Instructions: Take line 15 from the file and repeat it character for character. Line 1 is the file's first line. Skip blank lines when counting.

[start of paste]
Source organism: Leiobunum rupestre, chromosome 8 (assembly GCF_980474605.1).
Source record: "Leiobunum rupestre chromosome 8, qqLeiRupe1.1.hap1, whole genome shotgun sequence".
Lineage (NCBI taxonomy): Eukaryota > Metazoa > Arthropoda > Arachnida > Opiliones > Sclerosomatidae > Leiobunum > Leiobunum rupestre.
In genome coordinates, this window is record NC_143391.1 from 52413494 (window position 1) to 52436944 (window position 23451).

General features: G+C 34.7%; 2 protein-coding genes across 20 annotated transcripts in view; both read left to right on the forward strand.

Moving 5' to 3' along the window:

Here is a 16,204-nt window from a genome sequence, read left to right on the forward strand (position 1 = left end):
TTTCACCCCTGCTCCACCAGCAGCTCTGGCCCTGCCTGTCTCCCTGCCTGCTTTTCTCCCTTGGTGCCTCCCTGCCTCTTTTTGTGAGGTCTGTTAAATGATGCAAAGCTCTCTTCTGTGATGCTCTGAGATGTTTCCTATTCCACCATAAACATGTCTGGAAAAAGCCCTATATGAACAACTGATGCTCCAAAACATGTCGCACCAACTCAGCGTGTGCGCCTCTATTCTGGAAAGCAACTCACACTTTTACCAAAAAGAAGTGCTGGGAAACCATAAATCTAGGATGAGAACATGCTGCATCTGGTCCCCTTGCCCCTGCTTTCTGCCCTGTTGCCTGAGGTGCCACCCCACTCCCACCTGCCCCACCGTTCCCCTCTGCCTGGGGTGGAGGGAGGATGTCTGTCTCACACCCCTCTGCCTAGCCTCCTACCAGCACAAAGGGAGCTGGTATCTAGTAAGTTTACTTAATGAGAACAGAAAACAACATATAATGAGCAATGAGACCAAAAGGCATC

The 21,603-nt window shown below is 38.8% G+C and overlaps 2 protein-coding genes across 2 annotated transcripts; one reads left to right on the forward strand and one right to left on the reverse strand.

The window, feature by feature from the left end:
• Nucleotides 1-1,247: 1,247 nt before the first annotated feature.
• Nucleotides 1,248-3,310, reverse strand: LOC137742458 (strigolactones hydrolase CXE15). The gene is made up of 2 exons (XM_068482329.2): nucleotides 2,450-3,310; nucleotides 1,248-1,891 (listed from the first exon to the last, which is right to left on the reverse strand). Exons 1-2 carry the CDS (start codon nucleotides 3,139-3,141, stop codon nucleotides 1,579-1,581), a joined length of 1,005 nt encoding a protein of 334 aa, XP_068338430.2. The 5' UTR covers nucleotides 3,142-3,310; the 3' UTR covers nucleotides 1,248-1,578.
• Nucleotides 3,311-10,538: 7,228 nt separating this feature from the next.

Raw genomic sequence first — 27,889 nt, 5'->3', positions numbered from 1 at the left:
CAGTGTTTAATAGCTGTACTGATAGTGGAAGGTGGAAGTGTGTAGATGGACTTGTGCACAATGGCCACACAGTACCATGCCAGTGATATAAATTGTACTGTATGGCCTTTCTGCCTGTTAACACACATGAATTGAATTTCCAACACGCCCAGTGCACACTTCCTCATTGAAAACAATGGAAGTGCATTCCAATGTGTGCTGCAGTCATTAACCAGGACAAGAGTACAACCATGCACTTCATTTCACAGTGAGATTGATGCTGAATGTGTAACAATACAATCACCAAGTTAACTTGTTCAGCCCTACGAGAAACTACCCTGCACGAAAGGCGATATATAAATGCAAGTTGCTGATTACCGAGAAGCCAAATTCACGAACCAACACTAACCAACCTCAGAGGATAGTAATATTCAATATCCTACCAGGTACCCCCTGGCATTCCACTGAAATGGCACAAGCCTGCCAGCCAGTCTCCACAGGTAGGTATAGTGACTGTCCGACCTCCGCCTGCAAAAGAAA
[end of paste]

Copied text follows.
CAGTGTTTAATAGCTGTACTGATAGTGGAAGGTGGAAGTGTGTAGATGGACTTGTGCACAATGGCCACACAGTACCATGCCAGTGATATAAATTGTACTGTATGGCCTTTCTGCCTGTTAACACACATGAATTGAATTTCCAACACGCCCAGTGCACACTTCCTCATTGAAAACAATGGAAGTGCATTCCAATGTGTGCTGCAGTCATTAACCAGGACAAGAGTACAACCATGCACTTCATTTCACAGTGAGATTGATGCTGAATGTGTAACAATACAATCACCAAGTTAACTTGTTCAGCCCTACGAGAAACTACCCTGCACGAAAGGCGATATATAAATGCAAGTTGCTGATTACCGAGAAGCCAAATTCACGAACCAACACTAACCAACCTCAGAGGATAGTAATATTCAATATCCTACCAGGTACCCCCTGGCATTCCACTGAAATGGCACAAGCCTGCCAGCCAGTCTCCACAGGTAGGTATAGTGACTGTCCGACCTCCGCCTGCAAAAGAAA